However, speaking on behalf of the larger industry, including thousands of assets not listed on the TTAL, I recognize that this narrower funding approach could preclude other important security improvements from receiving funding consideration with such limited transit security dollars available. This underscores the need for increased funding. We must continue to work together to ensure that DHS has the resources to meet the extensive needs of systems across the country.
Threats against public transportation are growing in number, complexity and scale. To prevent and combat these threats, we must continue to employ cutting edge technology and processes to maintain and operate our security resources and assets. Equally as important, we must also establish and sustain sound, efficient administrative, planning and management practices. Many may not see the operational-administrative connection in securing our transit systems, but the deployment of well armed and trained law enforcement officers or K-9 units, or operation of high tech surveillance equipment, or the construction of a large-scale infrastructure fortification projects come only after months and months of planning, development, and administrative work. Planning, procurement and project management are all precursors to successful security projects as well as sound evaluation and grant management systems. Public transportation systems must be committed to robust operational procedures and administrative systems when implementing security initiatives if we are to serve as good partners in our national fight against terrorism with the federal government and Congress.
Key Implications of the New National Preparedness Grant Program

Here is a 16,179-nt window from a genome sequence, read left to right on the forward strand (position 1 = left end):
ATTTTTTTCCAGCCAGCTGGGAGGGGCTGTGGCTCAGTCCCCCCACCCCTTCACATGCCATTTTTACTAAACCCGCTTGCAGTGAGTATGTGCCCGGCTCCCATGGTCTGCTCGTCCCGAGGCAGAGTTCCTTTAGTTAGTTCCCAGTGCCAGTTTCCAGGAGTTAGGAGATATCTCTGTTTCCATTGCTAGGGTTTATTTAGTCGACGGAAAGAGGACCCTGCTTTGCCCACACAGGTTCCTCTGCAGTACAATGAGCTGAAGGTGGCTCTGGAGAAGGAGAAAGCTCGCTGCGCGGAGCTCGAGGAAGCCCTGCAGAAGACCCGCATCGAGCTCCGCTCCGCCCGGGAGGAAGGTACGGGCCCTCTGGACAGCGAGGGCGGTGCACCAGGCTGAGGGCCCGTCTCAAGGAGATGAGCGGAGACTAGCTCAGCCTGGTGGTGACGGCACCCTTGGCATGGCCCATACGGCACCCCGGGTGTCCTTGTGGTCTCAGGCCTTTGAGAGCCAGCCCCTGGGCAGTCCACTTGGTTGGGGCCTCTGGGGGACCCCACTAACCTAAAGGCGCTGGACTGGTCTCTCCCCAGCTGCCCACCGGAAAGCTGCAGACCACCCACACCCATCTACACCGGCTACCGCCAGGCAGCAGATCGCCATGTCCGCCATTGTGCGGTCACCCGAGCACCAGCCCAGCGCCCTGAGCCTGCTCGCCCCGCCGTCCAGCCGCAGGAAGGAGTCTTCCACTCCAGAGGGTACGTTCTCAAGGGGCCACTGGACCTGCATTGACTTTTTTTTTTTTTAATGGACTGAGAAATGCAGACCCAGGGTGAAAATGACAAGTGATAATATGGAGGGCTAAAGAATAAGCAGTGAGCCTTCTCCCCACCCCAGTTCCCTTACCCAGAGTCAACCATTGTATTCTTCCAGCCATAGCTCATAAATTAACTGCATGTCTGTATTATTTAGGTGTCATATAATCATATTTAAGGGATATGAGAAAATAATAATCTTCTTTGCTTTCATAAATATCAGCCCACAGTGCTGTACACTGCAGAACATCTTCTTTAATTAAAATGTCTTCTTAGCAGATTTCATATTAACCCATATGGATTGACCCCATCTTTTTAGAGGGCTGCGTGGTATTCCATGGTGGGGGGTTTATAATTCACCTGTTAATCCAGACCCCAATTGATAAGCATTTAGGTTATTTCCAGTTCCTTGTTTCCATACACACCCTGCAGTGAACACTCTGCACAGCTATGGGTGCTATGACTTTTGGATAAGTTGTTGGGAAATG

As you know, the Department of Homeland Security has proposed to implement a new "National Preparedness Grant Program" along with several other programmatic changes to the current Transit Security Grant Program. The new program and proposed changes have alarmed the industry. The most drastic change is the elimination the Transit Security Grant Program – the exclusive pool of funding for our nation’s public transportation systems which, we all agree, are highly desired terrorist targets. Additionally, under the proposal, while transit agencies would be eligible for security funding, they would have to apply for funding through their State Administrative Agency (SAA), and compete in this process with other state security priorities. This is a radical shift from the current program, where transit agencies are authorized to apply directly to DHS. We believe, under the proposed approach, that sufficient funding would not consistently reach transit agencies and severely dilute their security programs. As the leader of a multi-state agency, I also foresee a challenge coordinating with SAA’s when an individual system’s operations span multiple states, as is the case with many of large transit properties. This administrative change could actually add to delays in project implementation. We strongly urge DHS to reconsider this proposal and maintain a sufficiently-funded, segregated grant program for surface transportation security where transit agencies may prioritize their needs and directly apply for federal funding.
As I conclude, let me thank you all for the opportunity to testify on these critical homeland security issues. There is no greater priority for public transportation systems than the safety and security of our passengers and workers. I urge you not to wait for the "wake-up" call of an attack on our systems to provide us the support we need. Transit systems across the country continue to stand ready, committed and vigilant in utilizing available resources efficiently to protect our systems and our riders. We urge you to sustain the critical partnership between transit agencies, Congress and the Department of Homeland Security that helps to keep our nation safe and moving toward economic prosperity.